I went to a session today on financial innovation. The panelists were:
- Michael Milken, Chairman, Milken Institute; Chairman, FasterCures / The Center for Accelerating Medical Solutions
- Lewis Ranieri, Prime Originator and Founder, Hyperion Private Equity Funds; Chairman, CEO and President, Ranieri & Co. Inc.
- Richard Sandor, Chairman and CEO, Chicago Climate Exchange; Senior Fellow, Milken Institute
- Myron Scholes, Nobel Laureate, 1997; Chairman, Platinum Grove Asset Management
- Moderator: Andrew Rosenfield, Managing Partner, Guggenheim Partners LLC; Chairman, Guggenheim Investment Advisors
These are some of the architects of the mortgage backed securities and other innovative financial instruments.
The people on stage still very much believe in financial innovation. They see financial innovation as a means of solving the world's major problems, e.g. making it possible to trade property rights for water and air, as a way to save endangered species, as a way of lifting the poor out of poverty, as a solution (rather than a cause) of the problems we are having today in mortgage markets. It is very much in their own financial interests to believe these things, and these are people who know how to sell an idea or product or they wouldn't be where they are, and it was clear from a variety of sessions they were there - in part - to argue against regulation that would inhibit their ability to create new financial instruments. So all of their comments should be taken in that light. They have convinced themselves that they hold the keys to the drivers of world growth and the solutions to the world's problems, and they do not want anything standing in their way. In fact, one of their biggest regrets from the crisis is that other countries will no longer hold our financial system in such high esteem and will shy away from financial innovation that could be very helpful to their development (and the panelist's pocketbooks). Their creations are now viewed as imperfect, and that seemed to bother them.
In their defense of financial innovation, they said something I've said too, so I have some sympathy for the argument. They said that it wasn't the financial vehicles themselves that were the problem, it was the way that they were used, and the way that warnings of impending trouble were ignored. And the biggest problem in the way they were used was to give people free (zero price) options. People could purchase a house with zero money down, realize the gains if the price goes up, and since the loans are non-recourse, walk away relatively unscathed if the price turns downward. Giving people free options was the problem, it wasn't the financial instruments themselves (in fact, they thought that since they distributed the losses all over the world, the new financial instruments probably saved US banks who could not have absorbed the losses on their own).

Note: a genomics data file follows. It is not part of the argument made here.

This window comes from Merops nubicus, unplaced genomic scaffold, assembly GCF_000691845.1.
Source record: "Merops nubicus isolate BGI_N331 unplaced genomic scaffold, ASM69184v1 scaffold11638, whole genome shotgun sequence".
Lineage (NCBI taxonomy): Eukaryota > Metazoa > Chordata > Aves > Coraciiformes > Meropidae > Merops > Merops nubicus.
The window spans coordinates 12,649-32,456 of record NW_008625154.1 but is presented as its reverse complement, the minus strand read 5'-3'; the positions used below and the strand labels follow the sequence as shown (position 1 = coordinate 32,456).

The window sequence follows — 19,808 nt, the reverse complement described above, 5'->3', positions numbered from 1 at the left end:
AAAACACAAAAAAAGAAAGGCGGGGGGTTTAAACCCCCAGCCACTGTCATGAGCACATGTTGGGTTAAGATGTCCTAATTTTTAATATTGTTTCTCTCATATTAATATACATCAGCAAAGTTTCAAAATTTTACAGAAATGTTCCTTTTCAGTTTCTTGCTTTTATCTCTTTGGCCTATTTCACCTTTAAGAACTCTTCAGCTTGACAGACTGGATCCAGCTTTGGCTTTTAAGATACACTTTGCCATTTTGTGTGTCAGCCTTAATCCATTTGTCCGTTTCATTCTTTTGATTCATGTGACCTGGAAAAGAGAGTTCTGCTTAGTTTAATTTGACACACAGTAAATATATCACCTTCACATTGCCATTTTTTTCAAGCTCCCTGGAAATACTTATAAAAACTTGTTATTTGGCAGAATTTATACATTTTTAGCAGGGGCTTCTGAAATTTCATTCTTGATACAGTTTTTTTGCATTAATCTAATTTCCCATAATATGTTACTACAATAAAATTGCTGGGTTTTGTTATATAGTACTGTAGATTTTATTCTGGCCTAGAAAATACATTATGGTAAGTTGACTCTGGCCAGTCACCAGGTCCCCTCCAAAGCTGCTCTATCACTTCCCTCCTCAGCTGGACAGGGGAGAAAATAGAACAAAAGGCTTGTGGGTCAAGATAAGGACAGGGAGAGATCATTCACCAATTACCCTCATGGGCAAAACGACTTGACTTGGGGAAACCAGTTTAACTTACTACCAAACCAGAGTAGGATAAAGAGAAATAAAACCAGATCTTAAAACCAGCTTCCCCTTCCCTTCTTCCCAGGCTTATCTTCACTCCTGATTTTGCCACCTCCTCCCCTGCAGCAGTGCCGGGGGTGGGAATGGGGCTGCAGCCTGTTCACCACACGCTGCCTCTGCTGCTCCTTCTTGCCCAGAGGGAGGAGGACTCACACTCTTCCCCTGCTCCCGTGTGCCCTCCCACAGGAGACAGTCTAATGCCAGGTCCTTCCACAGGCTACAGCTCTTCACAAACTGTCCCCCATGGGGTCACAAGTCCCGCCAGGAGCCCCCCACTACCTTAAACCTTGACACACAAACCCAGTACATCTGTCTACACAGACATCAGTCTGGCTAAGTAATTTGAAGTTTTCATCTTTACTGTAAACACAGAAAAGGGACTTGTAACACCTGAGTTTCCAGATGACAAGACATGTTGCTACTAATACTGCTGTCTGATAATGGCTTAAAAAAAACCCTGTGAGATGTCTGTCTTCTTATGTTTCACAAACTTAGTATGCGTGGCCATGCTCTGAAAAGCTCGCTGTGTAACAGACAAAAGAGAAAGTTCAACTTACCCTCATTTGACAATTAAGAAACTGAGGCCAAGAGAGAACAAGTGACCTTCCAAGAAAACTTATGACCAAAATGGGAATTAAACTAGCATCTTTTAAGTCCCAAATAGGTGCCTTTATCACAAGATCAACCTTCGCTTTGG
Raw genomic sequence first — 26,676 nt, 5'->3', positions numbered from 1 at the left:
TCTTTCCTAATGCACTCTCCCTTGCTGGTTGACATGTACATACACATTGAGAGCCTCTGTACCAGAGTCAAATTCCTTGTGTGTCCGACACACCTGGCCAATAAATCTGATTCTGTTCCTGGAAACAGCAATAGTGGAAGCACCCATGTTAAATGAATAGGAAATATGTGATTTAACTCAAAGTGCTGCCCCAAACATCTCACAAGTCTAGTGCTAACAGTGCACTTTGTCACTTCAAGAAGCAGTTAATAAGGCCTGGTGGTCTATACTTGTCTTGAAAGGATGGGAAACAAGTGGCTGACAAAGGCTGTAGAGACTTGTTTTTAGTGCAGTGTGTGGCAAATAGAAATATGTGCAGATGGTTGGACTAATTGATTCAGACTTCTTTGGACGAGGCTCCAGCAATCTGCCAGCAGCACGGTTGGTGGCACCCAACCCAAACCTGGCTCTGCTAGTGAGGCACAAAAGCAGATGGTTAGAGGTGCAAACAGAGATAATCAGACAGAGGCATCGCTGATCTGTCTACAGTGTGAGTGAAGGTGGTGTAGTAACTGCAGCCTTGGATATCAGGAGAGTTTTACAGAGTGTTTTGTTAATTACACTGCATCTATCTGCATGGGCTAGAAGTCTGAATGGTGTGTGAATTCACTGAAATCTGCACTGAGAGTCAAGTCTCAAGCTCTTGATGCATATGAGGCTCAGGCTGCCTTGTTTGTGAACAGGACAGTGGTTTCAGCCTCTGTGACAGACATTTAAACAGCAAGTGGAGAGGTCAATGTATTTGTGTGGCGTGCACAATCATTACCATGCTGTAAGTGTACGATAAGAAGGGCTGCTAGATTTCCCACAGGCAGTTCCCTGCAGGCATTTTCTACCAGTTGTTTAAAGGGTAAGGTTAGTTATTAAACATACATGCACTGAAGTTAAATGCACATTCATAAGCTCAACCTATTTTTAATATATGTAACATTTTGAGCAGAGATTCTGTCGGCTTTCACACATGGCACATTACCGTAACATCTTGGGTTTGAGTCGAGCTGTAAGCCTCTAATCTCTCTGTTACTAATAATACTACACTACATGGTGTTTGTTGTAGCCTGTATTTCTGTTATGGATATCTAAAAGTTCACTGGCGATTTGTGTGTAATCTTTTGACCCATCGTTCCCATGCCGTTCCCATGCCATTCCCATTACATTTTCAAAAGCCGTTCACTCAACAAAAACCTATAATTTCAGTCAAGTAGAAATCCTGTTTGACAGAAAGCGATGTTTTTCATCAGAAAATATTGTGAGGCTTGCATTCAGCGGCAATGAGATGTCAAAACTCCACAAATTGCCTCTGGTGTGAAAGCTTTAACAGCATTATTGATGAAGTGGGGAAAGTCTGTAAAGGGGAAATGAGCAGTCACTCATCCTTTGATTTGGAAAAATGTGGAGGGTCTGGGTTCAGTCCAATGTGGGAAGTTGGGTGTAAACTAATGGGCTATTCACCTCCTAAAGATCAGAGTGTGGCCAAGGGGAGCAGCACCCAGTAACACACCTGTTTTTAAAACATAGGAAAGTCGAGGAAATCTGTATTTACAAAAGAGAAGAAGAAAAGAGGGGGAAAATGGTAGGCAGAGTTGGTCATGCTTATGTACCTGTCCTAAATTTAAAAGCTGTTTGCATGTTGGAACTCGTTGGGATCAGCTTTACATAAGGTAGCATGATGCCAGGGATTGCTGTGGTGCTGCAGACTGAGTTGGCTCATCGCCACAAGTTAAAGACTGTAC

Another problem that was cited was bond agencies, though Milken argued that any investor ought to do their own rating and not trust anyone else (to which Scholes replied why should we duplicate the same effort thousands of times - wouldn't it be better if the market could do this for us and save the duplicated effort?), so his was another area they cited as needing attention. But notice that, once again, it's not the financial instruments, it's the lousy ratings agencies.
What is their solution to our financial market problems? They say, unsurprisingly, that this is not something the government needs to solve, or can solve, the government needs to get out of the way and let the private sector solve the problem. I'm supportive of the idea that we should be careful about getting in the way of financial innovation, but I don't think the solution is for the government to get out of the way, there are market failures (e.g. moral hazard from lack of capital requirements) that will not correct themselves.
But you should watch it yourself - click on the link "Financial Innovations: Complexity Isn't Innovation, Leverage Isn't Credit" in the list below the video player (starts at 3:45 min):